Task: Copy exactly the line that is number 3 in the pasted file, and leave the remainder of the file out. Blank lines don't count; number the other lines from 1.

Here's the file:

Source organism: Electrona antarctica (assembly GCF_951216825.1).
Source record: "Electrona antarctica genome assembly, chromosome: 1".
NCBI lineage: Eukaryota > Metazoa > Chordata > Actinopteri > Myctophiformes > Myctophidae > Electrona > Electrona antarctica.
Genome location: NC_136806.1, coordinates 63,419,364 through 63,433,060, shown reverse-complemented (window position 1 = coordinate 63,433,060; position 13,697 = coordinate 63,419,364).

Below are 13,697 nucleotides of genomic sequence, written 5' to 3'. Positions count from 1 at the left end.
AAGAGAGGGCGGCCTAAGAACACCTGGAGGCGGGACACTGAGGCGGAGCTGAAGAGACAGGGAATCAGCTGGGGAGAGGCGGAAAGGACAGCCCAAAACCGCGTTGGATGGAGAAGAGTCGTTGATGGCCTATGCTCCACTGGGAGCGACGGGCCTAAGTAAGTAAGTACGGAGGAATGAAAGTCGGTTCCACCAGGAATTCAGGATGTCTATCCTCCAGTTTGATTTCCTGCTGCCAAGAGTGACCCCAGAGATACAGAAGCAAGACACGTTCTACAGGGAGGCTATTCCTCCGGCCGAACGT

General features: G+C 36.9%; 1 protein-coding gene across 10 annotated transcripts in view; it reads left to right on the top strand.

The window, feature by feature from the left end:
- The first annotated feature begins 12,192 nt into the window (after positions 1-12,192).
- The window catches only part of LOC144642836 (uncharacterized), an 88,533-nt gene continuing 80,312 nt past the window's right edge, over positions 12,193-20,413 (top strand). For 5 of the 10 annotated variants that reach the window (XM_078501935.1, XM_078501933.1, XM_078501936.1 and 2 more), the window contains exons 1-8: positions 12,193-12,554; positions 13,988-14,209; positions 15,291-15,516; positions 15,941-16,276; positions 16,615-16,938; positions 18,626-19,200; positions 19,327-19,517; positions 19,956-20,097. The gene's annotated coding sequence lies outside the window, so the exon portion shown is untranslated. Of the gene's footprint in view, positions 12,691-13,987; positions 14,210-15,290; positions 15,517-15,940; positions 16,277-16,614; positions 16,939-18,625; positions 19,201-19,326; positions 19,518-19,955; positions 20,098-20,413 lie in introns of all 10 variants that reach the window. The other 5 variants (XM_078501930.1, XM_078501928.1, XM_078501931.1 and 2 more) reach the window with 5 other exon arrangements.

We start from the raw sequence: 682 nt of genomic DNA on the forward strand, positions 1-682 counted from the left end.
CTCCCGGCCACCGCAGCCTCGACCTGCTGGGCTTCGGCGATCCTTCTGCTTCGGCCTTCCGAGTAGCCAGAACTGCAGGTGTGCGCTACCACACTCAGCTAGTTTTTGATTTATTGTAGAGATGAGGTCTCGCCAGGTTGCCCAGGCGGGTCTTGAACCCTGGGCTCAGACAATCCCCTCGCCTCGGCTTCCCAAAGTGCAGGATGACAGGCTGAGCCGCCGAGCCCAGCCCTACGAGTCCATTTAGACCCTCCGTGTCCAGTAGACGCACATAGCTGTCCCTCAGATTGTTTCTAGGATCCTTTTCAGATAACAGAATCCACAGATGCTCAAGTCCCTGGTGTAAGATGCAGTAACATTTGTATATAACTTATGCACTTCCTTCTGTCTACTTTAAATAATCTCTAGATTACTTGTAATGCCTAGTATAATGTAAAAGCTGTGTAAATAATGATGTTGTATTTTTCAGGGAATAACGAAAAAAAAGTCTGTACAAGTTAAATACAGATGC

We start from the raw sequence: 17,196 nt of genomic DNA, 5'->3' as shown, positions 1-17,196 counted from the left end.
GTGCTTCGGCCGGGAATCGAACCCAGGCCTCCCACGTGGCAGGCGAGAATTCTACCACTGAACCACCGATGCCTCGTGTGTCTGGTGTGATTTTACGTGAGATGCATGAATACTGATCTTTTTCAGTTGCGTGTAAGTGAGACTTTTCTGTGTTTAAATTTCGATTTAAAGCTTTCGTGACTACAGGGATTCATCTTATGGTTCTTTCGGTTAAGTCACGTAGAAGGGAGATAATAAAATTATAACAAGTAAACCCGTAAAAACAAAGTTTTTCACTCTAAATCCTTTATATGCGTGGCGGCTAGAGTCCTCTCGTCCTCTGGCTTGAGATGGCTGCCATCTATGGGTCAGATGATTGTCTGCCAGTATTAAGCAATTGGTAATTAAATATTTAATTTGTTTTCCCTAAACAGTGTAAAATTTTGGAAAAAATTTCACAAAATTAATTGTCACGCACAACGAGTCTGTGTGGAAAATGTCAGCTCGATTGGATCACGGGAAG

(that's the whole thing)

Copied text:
NCBI lineage: Eukaryota > Metazoa > Chordata > Actinopteri > Myctophiformes > Myctophidae > Electrona > Electrona antarctica.